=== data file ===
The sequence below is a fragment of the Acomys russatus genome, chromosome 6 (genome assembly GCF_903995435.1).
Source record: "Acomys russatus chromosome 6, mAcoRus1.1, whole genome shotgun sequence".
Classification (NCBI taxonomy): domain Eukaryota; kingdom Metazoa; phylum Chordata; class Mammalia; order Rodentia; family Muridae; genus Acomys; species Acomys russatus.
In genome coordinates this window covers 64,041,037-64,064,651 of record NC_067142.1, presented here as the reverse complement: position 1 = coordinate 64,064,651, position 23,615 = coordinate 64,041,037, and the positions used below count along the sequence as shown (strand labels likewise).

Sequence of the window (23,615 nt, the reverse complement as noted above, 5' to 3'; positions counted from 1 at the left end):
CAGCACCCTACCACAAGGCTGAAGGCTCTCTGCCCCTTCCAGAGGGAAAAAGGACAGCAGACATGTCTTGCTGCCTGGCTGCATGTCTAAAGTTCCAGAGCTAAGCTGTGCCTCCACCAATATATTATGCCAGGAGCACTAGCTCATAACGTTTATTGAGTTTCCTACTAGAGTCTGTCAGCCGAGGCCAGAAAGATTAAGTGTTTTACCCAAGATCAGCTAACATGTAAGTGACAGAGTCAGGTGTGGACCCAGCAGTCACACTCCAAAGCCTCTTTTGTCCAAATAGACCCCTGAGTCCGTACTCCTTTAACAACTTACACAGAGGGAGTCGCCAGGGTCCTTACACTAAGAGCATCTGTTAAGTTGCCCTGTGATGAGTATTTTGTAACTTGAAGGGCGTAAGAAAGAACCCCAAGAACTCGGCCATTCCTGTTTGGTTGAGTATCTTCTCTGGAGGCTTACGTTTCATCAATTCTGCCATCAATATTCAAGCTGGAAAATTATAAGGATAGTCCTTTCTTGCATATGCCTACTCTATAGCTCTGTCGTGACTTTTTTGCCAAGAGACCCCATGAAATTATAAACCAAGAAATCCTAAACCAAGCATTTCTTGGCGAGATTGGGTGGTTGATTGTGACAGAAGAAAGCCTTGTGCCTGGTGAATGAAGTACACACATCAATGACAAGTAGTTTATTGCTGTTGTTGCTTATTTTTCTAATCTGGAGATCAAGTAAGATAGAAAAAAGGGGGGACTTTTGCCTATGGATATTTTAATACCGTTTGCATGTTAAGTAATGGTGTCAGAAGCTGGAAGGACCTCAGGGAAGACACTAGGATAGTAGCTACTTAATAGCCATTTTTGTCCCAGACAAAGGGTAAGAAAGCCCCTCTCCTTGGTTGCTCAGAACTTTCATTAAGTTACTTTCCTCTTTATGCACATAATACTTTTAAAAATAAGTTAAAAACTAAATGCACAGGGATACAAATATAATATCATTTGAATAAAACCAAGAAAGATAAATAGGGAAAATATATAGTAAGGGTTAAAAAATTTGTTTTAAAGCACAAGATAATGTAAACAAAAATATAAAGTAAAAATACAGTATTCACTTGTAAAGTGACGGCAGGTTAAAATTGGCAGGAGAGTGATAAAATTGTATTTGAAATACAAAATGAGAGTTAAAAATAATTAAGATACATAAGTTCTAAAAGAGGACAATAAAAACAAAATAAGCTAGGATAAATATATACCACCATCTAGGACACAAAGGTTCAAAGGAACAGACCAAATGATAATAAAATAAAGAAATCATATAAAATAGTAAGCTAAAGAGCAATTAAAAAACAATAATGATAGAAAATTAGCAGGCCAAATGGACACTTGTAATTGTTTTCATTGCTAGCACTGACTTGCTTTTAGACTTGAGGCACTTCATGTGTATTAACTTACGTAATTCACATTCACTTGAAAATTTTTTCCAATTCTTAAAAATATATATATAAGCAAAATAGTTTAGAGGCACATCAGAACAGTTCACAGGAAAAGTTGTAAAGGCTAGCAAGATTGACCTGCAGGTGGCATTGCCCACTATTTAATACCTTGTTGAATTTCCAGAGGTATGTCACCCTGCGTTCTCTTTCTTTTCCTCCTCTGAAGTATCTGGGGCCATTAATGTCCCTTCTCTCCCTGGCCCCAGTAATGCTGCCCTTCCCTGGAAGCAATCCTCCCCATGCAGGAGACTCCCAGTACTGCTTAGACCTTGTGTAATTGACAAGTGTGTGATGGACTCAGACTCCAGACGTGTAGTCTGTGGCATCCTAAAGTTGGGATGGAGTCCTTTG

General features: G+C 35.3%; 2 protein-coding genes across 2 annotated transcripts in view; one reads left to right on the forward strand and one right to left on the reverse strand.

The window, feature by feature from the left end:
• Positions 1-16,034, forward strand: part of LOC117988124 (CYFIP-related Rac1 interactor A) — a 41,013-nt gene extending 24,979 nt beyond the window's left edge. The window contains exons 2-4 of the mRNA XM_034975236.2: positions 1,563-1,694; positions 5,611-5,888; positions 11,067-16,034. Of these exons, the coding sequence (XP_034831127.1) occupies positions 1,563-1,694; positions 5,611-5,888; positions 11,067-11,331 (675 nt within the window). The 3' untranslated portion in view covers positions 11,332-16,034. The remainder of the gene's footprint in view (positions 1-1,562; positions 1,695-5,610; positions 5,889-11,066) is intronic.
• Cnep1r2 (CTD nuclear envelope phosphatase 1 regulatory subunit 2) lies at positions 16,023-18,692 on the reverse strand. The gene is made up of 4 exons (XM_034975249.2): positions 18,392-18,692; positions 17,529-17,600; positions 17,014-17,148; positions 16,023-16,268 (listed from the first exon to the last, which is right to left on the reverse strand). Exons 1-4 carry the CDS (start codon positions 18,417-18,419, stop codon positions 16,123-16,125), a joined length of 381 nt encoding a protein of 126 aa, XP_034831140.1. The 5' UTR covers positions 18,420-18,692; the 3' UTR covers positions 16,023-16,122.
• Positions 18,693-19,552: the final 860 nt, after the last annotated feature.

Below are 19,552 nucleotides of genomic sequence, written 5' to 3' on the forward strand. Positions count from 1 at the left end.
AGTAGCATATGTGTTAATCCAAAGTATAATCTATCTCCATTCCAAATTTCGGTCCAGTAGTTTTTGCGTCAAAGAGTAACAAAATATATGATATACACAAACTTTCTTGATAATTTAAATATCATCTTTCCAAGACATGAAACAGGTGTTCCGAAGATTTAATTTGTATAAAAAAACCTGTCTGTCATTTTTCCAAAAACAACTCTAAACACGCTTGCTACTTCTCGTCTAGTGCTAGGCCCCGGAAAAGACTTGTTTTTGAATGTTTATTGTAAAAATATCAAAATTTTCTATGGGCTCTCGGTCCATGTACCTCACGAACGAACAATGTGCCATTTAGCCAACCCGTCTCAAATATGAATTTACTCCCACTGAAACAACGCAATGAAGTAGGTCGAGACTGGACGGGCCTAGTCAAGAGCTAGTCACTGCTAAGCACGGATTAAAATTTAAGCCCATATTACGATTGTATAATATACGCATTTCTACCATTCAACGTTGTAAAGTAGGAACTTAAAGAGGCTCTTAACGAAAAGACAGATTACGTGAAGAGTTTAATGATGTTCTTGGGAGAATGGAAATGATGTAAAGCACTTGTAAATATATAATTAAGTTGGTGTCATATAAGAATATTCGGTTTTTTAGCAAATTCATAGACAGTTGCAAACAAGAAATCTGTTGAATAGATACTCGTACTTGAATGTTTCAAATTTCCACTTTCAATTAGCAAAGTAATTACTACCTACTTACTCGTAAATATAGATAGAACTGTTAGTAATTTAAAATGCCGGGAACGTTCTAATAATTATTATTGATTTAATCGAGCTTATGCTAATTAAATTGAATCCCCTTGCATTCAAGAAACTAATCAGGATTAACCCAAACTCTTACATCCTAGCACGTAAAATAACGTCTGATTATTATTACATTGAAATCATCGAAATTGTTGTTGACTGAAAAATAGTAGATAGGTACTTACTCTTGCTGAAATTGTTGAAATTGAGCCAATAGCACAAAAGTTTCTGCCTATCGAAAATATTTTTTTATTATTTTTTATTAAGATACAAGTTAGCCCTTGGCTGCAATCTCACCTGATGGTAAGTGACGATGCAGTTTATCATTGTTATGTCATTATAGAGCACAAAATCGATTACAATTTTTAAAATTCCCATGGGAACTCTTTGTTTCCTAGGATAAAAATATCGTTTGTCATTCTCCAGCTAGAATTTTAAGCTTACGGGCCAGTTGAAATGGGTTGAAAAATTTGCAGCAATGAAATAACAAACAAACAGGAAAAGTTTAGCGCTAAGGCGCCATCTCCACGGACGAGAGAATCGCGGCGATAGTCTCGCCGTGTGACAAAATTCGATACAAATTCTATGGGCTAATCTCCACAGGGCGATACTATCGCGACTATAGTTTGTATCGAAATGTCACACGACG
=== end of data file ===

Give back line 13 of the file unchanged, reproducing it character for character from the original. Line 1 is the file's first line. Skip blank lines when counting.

AGTAGCATATGTGTTAATCCAAAGTATAATCTATCTCCATTCCAAATTTCGGTCCAGTAGTTTTTGCGTCAAAGAGTAACAAAATATATGATATACACAAACTTTCTTGATAATTTAAATATCATCTTTCCAAGACATGAAACAGGTGTTCCGAAGATTTAATTTGTATAAAAAAACCTGTCTGTCATTTTTCCAAAAACAACTCTAAACACGCTTGCTACTTCTCGTCTAGTGCTAGGCCCCGGAAAAGACTTGTTTTTGAATGTTTATTGTAAAAATATCAAAATTTTCTATGGGCTCTCGGTCCATGTACCTCACGAACGAACAATGTGCCATTTAGCCAACCCGTCTCAAATATGAATTTACTCCCACTGAAACAACGCAATGAAGTAGGTCGAGACTGGACGGGCCTAGTCAAGAGCTAGTCACTGCTAAGCACGGATTAAAATTTAAGCCCATATTACGATTGTATAATATACGCATTTCTACCATTCAACGTTGTAAAGTAGGAACTTAAAGAGGCTCTTAACGAAAAGACAGATTACGTGAAGAGTTTAATGATGTTCTTGGGAGAATGGAAATGATGTAAAGCACTTGTAAATATATAATTAAGTTGGTGTCATATAAGAATATTCGGTTTTTTAGCAAATTCATAGACAGTTGCAAACAAGAAATCTGTTGAATAGATACTCGTACTTGAATGTTTCAAATTTCCACTTTCAATTAGCAAAGTAATTACTACCTACTTACTCGTAAATATAGATAGAACTGTTAGTAATTTAAAATGCCGGGAACGTTCTAATAATTATTATTGATTTAATCGAGCTTATGCTAATTAAATTGAATCCCCTTGCATTCAAGAAACTAATCAGGATTAACCCAAACTCTTACATCCTAGCACGTAAAATAACGTCTGATTATTATTACATTGAAATCATCGAAATTGTTGTTGACTGAAAAATAGTAGATAGGTACTTACTCTTGCTGAAATTGTTGAAATTGAGCCAATAGCACAAAAGTTTCTGCCTATCGAAAATATTTTTTTATTATTTTTTATTAAGATACAAGTTAGCCCTTGGCTGCAATCTCACCTGATGGTAAGTGACGATGCAGTTTATCATTGTTATGTCATTATAGAGCACAAAATCGATTACAATTTTTAAAATTCCCATGGGAACTCTTTGTTTCCTAGGATAAAAATATCGTTTGTCATTCTCCAGCTAGAATTTTAAGCTTACGGGCCAGTTGAAATGGGTTGAAAAATTTGCAGCAATGAAATAACAAACAAACAGGAAAAGTTTAGCGCTAAGGCGCCATCTCCACGGACGAGAGAATCGCGGCGATAGTCTCGCCGTGTGACAAAATTCGATACAAATTCTATGGGCTAATCTCCACAGGGCGATACTATCGCGACTATAGTTTGTATCGAAATGTCACACGACG